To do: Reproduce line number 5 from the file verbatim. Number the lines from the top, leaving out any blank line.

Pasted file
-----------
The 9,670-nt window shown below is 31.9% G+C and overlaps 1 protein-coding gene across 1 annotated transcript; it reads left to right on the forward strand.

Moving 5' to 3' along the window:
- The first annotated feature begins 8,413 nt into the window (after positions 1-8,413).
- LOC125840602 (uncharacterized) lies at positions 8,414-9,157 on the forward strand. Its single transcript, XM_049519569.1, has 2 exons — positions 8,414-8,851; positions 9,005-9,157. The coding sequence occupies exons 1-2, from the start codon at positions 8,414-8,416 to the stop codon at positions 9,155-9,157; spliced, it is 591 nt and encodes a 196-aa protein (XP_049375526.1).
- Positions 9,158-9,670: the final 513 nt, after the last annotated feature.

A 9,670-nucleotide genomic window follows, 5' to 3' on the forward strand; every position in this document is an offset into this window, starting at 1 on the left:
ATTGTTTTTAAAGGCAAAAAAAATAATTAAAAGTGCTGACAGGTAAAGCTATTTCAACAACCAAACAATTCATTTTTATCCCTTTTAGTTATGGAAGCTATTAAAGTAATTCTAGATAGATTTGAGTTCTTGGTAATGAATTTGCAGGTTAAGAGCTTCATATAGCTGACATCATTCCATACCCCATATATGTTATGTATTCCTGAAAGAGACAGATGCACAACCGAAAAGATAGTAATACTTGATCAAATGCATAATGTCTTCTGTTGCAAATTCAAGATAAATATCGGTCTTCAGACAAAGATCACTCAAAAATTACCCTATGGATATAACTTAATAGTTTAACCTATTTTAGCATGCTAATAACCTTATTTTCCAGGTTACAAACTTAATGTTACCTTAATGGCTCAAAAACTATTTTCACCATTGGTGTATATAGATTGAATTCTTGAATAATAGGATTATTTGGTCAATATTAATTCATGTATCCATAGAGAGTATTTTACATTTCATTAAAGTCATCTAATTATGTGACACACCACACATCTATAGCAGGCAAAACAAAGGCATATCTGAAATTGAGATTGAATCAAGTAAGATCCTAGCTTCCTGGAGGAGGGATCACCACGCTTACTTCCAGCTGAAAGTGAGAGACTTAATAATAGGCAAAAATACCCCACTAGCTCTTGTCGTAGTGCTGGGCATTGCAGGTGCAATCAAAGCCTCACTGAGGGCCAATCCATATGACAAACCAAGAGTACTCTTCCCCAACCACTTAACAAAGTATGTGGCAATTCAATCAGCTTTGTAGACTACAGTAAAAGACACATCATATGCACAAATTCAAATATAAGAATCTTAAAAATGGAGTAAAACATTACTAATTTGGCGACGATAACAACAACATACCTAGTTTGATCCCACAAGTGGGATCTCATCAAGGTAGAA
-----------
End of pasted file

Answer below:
- Positions 9,158-9,670: the final 513 nt, after the last annotated feature.